In our Defense Solutions segment, the Transportation Security Administration awarded us a $470 million prime contract to integrate transportation screening equipment at airports all around the country. Based on our policy, we only booked a small initial task order in the quarter, although we expect to achieve the full value over the life of the contract. This work is a reconfiguration of work we have been performing for over 12-years. And we also maintain screening equipment for TSA at all U.S. federalized airports, helping TSA ensure freedom of movement for people and commerce as one of the core ways Leidos is making the world safer, healthier and more efficient.

In our Civil segment, the Federal Aviation Administration notified us that they have given us initial tasking as part of a long-term extension for the continued systems integration sustainment and enhancement of the En Route Automation Modernization, or ERAM system. The ERAM system is critical for operations in the national aerospace system and at the 20 air route traffic control centers in the Continental U.S. We didn't book anywhere close to the $6.8 billion ceiling value, but it speaks to the confidence that the FAA has in Leidos. We expect to begin the 2022 government fiscal year with a continuing resolution, but customers will still be able to fund work in critical needs areas. Our positive outlook is bolstered by the level of proposal activity. At the end of the quarter, we had $49 billion in submits outstanding of which $35 billion is new work for us.

Number three, we are deploying capital to complete our offerings in attractive markets to spur profitable growth. In May, we completed the acquisition of Gibbs & Cox, which brings us world-class naval architecture design and engineering. They design 68% of the Navy's current surface combatant fleet and are truly a national asset. This deal enhances how we are viewed across the Navy and opens up significant market opportunity for us. Our strategic planning process had identified maritime as an attractive market where we were underpenetrated.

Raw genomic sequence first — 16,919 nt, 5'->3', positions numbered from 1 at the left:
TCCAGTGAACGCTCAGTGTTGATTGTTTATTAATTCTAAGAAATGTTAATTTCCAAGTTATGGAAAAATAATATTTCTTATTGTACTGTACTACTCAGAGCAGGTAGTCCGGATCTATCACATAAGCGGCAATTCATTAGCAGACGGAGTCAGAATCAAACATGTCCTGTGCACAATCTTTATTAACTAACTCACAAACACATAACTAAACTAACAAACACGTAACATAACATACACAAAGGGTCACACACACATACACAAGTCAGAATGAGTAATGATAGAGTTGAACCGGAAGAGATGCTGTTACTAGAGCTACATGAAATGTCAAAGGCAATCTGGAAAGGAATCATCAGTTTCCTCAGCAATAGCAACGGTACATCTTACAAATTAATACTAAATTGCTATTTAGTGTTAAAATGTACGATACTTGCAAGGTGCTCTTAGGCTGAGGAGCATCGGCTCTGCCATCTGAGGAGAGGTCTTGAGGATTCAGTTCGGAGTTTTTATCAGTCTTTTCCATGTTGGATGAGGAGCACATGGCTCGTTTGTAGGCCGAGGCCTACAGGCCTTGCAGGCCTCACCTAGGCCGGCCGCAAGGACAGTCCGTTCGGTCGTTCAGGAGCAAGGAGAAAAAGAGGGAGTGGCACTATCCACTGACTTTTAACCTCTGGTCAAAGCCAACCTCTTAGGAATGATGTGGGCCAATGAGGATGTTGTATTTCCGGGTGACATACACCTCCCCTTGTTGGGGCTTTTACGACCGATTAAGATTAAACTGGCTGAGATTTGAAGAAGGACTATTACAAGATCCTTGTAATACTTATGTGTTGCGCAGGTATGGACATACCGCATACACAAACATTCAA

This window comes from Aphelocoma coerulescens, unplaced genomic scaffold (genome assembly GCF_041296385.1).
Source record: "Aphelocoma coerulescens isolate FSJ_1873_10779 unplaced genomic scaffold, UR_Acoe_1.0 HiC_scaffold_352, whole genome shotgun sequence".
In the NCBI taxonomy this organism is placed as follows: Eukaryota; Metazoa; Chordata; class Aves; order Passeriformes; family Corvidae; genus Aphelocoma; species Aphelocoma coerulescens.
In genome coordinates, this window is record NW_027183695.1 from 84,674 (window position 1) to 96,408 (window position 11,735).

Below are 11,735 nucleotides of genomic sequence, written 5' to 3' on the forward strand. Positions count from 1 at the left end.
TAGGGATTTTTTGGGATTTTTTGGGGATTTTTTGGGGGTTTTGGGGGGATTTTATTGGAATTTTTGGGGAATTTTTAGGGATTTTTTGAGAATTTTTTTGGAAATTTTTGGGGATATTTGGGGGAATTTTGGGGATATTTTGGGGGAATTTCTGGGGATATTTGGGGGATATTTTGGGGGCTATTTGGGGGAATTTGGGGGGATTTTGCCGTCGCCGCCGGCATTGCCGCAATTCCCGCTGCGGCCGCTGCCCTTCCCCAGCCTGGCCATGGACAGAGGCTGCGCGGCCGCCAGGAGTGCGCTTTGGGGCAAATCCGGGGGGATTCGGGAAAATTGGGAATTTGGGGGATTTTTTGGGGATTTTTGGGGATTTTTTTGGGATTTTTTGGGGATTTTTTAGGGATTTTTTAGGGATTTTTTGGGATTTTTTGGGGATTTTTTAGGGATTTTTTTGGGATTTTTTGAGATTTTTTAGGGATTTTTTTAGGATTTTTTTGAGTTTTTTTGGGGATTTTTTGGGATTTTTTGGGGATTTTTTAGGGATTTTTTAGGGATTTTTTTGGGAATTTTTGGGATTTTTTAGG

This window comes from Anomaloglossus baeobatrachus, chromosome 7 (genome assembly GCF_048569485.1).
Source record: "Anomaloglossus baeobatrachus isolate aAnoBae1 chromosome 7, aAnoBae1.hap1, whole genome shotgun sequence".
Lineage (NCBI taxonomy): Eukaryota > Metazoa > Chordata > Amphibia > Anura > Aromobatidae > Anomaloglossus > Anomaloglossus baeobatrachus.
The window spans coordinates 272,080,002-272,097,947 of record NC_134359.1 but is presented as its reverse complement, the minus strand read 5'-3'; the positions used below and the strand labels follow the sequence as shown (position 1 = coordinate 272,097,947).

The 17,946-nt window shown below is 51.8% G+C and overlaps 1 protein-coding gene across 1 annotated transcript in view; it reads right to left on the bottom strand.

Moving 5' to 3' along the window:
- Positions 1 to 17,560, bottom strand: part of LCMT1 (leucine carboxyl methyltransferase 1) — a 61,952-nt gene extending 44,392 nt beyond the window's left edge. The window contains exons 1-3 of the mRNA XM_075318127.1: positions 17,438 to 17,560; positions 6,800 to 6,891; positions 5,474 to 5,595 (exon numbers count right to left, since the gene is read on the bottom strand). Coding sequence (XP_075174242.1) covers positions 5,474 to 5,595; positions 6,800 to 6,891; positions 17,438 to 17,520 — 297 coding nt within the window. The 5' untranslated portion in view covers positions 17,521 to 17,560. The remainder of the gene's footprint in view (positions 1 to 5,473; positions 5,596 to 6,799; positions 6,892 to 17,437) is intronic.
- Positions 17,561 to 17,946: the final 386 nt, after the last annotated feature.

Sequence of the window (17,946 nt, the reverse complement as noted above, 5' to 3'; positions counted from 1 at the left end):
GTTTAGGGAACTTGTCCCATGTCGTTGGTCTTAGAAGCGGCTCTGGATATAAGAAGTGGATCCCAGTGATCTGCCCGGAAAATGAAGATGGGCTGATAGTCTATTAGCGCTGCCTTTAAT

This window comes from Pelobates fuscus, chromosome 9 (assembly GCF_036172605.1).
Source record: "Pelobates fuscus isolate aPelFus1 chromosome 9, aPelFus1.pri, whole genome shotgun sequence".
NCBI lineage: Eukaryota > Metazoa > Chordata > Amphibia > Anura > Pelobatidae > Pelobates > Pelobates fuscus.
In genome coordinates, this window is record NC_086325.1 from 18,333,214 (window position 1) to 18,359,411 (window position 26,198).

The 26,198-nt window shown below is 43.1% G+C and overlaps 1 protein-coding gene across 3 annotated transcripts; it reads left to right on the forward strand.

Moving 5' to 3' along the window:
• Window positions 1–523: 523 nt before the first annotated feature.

To enable synergies, especially around unmanned surface and subsurface systems, Gibbs & Cox will be combined with Leidos' Maritime Systems division and operate under Dynetics within the Defense Solutions segment. In addition, we are seeing early returns from our 1901 Group acquisition, which we closed in January of this year. Most directly, 1901 is providing significant support to the NGEN program transition and operations. They have significantly expanded their workforce, growing the current enterprise IT operations center in Virginia and accelerate the establishment of new NGEN service desk locations in San Diego, Norfook and Boise. 1901's platform delivered IT services made them the best choice for the program's requirements in this area.

1901 was also instrumental in securing a 125 million follow-on contract with the Bureau of alcohol, tobacco, firearms and explosives for managed IT services. 1901's strong customer relationships with the ATF, coupled with their efficient as-a-service delivery model, made them key to the bid and execution strategies. In addition to deploying capital to spurn growth, we were also committed to returning capital to shareholders. To that end, our Board just approved a 6% increase to the quarterly dividend. This increase reflects the confidence of the Board of Directors and the management team in the quality of our earnings and our ability to generate cash.

Number four; this is a people business, and this quarter offered further proof that we are an employer of choice that can attract the workforce needed to meet our financial commitments. During the quarter, we hired more than 4,500 people and at the end of the quarter, we were more than 42,000 strong. Our headcount grew 6% sequentially and 11% year-over-year. Our ability to attract top talent in this manner is important as we staff up to successfully execute the new programs. One of the reasons we are attractive to job applicants is that we invest in talent management and career development. We regularly review talent and plan development actions including rotations at all levels throughout the company. As an example, Executive Vice President, Jim Cantor, recently announced his intent to retire after his distinguished 31-year career at Leidos. This enabled us to reconfigure our team to optimize performance given our rapid growth and the changes in market priorities.